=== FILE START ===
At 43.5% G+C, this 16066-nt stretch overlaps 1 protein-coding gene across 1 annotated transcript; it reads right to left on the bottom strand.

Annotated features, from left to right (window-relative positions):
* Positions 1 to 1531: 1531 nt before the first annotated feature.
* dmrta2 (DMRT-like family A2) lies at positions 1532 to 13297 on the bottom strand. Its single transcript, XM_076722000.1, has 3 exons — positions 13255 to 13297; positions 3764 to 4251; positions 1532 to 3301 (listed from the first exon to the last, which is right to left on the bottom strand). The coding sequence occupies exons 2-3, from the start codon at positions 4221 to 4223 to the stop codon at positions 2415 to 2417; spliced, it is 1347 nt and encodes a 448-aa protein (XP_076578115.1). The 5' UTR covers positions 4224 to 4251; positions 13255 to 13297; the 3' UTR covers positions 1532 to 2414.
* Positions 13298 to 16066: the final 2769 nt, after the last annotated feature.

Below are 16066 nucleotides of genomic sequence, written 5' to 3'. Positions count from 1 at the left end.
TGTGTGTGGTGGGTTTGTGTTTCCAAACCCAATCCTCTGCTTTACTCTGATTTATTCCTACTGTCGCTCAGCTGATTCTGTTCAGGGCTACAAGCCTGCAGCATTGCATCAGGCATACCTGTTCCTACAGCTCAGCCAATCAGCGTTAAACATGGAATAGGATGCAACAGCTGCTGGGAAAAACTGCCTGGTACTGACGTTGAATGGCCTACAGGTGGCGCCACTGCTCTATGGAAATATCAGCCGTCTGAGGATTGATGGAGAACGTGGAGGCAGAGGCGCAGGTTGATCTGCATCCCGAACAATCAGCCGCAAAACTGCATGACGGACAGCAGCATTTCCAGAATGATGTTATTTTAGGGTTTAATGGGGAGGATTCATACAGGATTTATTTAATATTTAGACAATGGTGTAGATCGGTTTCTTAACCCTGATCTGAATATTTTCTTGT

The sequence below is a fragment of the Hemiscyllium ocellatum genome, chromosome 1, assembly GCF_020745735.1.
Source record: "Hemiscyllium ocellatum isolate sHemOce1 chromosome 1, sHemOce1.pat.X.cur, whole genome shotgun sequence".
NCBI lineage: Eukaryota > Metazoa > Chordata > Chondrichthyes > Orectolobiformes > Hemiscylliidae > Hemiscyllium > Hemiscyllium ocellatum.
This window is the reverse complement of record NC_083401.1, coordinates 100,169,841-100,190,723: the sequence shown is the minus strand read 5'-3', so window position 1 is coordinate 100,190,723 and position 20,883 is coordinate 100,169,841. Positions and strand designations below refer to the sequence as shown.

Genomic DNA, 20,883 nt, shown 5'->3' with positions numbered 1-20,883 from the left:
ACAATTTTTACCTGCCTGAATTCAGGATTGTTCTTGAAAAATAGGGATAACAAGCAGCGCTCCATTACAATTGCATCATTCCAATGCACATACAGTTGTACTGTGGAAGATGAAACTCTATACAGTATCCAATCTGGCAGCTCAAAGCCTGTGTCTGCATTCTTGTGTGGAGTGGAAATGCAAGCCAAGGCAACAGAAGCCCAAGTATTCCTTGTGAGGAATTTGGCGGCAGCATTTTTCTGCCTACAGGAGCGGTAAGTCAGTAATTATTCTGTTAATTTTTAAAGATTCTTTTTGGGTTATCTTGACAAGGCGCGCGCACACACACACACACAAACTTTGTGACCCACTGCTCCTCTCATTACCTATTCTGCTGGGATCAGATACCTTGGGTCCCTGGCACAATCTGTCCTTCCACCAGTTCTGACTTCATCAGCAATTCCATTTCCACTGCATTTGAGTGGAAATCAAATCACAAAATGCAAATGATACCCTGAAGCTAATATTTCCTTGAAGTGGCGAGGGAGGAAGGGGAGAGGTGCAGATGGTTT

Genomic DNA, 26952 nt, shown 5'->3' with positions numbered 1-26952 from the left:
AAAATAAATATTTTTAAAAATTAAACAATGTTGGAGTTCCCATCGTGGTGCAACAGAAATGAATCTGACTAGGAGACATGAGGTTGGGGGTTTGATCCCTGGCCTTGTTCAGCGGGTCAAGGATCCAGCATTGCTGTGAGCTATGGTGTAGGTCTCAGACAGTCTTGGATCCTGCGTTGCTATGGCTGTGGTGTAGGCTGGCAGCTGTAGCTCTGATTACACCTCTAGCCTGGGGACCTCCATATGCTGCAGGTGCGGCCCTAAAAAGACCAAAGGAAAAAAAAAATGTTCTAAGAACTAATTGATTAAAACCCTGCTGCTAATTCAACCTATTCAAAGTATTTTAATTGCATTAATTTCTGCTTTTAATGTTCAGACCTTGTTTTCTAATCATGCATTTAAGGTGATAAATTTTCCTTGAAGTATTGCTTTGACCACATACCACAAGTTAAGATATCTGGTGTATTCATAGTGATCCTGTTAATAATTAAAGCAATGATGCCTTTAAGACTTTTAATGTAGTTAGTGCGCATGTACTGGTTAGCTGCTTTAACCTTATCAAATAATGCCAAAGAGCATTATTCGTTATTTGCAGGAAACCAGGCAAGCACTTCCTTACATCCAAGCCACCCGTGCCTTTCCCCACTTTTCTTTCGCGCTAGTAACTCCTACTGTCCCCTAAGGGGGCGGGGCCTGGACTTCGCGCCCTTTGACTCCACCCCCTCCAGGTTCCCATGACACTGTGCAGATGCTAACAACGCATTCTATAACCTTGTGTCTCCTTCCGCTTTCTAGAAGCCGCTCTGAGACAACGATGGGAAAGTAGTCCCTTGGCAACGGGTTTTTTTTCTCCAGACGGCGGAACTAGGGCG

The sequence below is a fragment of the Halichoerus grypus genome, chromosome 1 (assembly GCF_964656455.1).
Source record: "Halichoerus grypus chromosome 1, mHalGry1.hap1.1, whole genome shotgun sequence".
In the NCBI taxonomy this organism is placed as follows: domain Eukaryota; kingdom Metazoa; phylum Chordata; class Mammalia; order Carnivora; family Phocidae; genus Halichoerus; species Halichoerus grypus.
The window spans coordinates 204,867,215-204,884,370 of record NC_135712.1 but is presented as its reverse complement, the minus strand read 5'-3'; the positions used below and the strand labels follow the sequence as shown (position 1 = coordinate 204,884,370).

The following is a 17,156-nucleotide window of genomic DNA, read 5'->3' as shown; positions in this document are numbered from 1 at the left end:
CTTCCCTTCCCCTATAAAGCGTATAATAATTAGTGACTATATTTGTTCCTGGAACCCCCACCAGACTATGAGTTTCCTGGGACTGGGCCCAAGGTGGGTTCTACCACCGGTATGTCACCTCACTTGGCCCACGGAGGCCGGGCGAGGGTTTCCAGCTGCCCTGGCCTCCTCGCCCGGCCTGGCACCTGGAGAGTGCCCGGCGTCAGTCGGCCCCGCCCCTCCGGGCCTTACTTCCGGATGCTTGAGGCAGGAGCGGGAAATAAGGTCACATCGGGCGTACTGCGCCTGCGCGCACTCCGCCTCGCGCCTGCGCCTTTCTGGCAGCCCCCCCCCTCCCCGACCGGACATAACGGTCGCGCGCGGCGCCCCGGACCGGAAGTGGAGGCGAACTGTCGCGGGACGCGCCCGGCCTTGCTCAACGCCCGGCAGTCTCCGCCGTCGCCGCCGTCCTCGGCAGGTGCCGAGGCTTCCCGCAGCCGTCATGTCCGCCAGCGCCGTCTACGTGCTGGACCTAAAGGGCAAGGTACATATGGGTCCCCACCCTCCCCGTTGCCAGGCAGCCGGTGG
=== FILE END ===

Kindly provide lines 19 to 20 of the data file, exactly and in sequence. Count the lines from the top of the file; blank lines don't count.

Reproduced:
The window spans coordinates 204,867,215-204,884,370 of record NC_135712.1 but is presented as its reverse complement, the minus strand read 5'-3'; the positions used below and the strand labels follow the sequence as shown (position 1 = coordinate 204,884,370).

The following is a 17,156-nucleotide window of genomic DNA, read 5'->3' as shown; positions in this document are numbered from 1 at the left end: